When you take your kids to the beach, you might expect to come home with a little bit of sunburn, a few seashells and maybe a bit of swimmer's ear. Most parents don't expect to bring home a bacterial skin infection called impetigo. 

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But, that's exactly what Nicole Sullivans daughter, Bella, 6, came home with after a routine day at Huntington Beach in Newport Va, early this month. 

According to WTKR, Sullivan said her daughter developed a rash the same day she went swimming.  Initially, Sullivan thought her daughter had a poison ivy rash, so she applied some itch relief medication. But, by the next morning, things had taken a turn for the worse. 

"Tuesday morning she woke up and both eyes were completely closed shut and she was completely swollen, her face, her neck, her arms also.," Sullivan said, according to WTKR. 

Doctors told Sullivan her daughter had contracted impetigo from bacteria in the water, which had gotten inside a cut on her body.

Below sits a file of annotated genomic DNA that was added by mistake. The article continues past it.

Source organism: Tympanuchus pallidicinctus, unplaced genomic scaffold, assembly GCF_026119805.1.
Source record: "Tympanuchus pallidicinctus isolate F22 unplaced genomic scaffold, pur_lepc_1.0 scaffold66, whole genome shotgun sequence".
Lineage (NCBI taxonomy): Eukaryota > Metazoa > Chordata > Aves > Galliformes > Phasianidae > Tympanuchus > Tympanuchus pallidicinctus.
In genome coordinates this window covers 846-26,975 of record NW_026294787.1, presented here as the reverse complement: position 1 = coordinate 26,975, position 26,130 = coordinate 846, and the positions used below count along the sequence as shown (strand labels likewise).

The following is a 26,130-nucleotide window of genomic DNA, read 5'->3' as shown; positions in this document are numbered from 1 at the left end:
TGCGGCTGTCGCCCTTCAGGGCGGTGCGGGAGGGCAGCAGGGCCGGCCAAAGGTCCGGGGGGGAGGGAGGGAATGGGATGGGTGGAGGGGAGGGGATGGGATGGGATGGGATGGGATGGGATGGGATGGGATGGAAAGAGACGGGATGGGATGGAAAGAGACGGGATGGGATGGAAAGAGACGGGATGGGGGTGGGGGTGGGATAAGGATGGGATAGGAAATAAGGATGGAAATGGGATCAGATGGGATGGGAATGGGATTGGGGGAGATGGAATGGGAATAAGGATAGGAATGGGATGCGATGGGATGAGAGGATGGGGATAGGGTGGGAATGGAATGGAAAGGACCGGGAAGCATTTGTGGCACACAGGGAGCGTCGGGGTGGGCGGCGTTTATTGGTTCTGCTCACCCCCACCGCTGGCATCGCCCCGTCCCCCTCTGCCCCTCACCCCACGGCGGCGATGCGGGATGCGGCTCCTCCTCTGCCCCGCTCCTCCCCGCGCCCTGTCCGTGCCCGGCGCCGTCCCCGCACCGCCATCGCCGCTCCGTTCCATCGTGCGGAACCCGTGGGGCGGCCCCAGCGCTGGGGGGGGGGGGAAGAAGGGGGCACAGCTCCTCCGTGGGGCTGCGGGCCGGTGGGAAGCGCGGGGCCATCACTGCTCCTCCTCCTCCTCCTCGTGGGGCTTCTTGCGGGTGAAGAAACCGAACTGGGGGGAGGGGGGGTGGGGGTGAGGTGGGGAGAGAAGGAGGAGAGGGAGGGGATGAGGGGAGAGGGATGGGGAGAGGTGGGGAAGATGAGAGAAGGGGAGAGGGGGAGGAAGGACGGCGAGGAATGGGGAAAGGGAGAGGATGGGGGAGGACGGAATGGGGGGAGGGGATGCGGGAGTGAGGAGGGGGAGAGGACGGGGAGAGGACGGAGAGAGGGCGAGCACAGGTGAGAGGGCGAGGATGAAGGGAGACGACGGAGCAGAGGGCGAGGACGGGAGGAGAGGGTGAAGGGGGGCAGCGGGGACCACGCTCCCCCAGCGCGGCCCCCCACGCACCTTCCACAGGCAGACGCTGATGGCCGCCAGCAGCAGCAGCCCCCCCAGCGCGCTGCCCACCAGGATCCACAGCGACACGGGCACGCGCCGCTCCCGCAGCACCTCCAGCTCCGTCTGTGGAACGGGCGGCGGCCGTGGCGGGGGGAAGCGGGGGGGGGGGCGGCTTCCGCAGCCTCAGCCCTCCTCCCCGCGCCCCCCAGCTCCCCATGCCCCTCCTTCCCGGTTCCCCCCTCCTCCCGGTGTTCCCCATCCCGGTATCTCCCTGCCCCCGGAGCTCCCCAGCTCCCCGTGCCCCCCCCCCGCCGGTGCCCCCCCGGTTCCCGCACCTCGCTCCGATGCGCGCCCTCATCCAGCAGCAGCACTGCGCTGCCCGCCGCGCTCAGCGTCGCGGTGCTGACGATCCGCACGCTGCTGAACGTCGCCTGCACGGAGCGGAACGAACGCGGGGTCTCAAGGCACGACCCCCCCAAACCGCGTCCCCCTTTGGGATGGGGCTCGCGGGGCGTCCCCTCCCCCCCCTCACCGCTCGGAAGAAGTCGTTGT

Impetigo is a common skin infection that affects mostly children, according to The Mayo Clinic.  While it's not considered dangerous, it is very contagious. Children can be exposed to the infection through toys, blankets or clothing. The infection most commonly enters the body through broken skin, an injury or a bug bite, according to The Mayo Clinic. 

Environmental Health experts recommend staying out of open water, especially following a storm, for at least 24 to 48 hours if you have any open cuts. 

The Peninsula Environmental Health District ordered three swimming advisories between May 25th and June 8th for higher-than-normal bacteria levels in the water, according to WTKR. 

Sullivan recommends making sure your child doesn't have any open sores before heading to the beach. "I wouldn't want anything like that to happen to other kids, it's very painful," she said.